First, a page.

Pakistani boy with belly-button hernia desperately waiting for surgery
A nine-year-old boy is desperately waiting for surgery to remove an agonising belly-button hernia that is almost the size of two cricket balls.
Salman Qadir, from Bhirya in Pakistan‘s Sindh province, suffers from an umbilical hernia that weighs 2kg (4.4lbs).
The growth has left the youngster unable to walk or fit properly in clothes, as well as being forced to drop out of school and live as a recluse due to other children bullying him.
Salman, who is the youngest of 11 children, saw his hernia continue to grow while his family failed to notice the seriousness of his condition as they mourned the sudden loss of his father Qadir Raheem, who died suddenly in a bike accident.
After making a 200-mile journey by bus to hospital, doctors told Salman’s mother Kiran Qadir, 49, they could not operate on his hernia until he gains weight and overcomes the pneumonia he is battling.
Salman Qadir is desperately waiting for surgery to remove a hernia from his belly button that is almost the size of two cricket balls. The growth has left him unable to walk properly
Doctors have said they will not operate on the hernia until he overcomes his pneumonia
WHAT ARE UMBILICAL HERNIAS?
An umbilical hernia occurs when part of the bowel or fatty tissues pokes through a weak spot in the abdominal wall near the belly button.
Up to 75 per cent of babies born under 3.3lbs (1.5kg) develop umbilical hernias. Such infants are usually premature.
This is due to the umbilical cord passing through an opening in the abdominal wall while the foetus is developing.
Although this should close, if muscles fail to completely seal they leave weak spots for hernias to develop through.
Umbilical hernias look like 1-5cm lumps, which may be more obvious when the baby is crying or laughing.
Most umbilical hernias close by themselves by the time the baby reaches one year old.
Surgery may be necessary if it has not resolved by four years old.
In adults, obesity, coughing and multiple pregnancies raise the risk.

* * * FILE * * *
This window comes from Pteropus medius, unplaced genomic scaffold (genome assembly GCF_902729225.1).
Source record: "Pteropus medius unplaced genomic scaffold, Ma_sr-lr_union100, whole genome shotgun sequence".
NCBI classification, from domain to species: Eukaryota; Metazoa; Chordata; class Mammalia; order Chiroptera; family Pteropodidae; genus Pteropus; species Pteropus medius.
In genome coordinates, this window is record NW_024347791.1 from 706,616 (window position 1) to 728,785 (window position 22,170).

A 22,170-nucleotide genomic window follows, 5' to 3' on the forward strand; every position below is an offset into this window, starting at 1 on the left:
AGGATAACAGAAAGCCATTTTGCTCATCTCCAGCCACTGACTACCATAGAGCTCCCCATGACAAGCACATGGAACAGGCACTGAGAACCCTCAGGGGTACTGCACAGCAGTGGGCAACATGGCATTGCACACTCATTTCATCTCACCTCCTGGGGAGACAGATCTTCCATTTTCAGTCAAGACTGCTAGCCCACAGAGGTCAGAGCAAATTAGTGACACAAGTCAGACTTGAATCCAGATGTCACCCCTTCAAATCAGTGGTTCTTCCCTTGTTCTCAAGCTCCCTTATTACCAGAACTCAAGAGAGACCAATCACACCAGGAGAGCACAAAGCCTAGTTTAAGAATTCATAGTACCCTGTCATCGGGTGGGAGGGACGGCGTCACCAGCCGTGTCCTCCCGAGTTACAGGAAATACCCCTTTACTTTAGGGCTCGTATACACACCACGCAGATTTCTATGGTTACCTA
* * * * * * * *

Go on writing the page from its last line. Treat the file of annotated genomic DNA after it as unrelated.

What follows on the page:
Source: Medical News Today
Family were too bereaved to notice his condition
Speaking of her son’s birth, Msn Qadir said: ‘Salman was born through a Caesarean delivery.
‘He was very weak and suffered from jaundice.
‘We all thought he would not survive but he did.
‘He used to have stomach problems and constipation but nothing serious.’
Aside from his initial health problems, Salman was like any other baby until a lump started to grow on his abdomen at six months old.
Due to his father’s recent death, Salman’s family ignored his condition at first.
Ms Qadir said: ‘We all were in shock after the death of my husband.
‘His elder brothers used to take him to a local faith healer and instead of any improvement his condition kept worsening.’
Salman’s hernia weighs 2kg (4.4lbs) and stops his clothes from fitting him properly
He was forced to drop out of school and live as a recluse due to other children bullying him
Not healthy enough to be operated on
Earlier this month, Salman traveled with his mother and eldest brother to the Jinnah Post Graduate Medical Centre in Karachi.
Dr Ayesha Majeed, who treated him, said: ‘The boy was admitted in the hospital after he complained [of] extreme pain in his hernia.
‘Initial tests suggest he is also suffering from pneumonia.
‘He must [have had this] hernia since his childhood but as the hernia was left untreated it has grown to this size.’
Dr Ayesha, who has never seen such a large hernia on a child before, said Salman is not ready for surgery, adding: ‘He is too weak.</p >
‘We are putting him on a proper diet so that he will gain some weight and get prepared for the surgery.’
The growth worsened over the years, which was not noticed by his bereaved family
Failing to operate on the hernia early on caused the mass to grow to its current size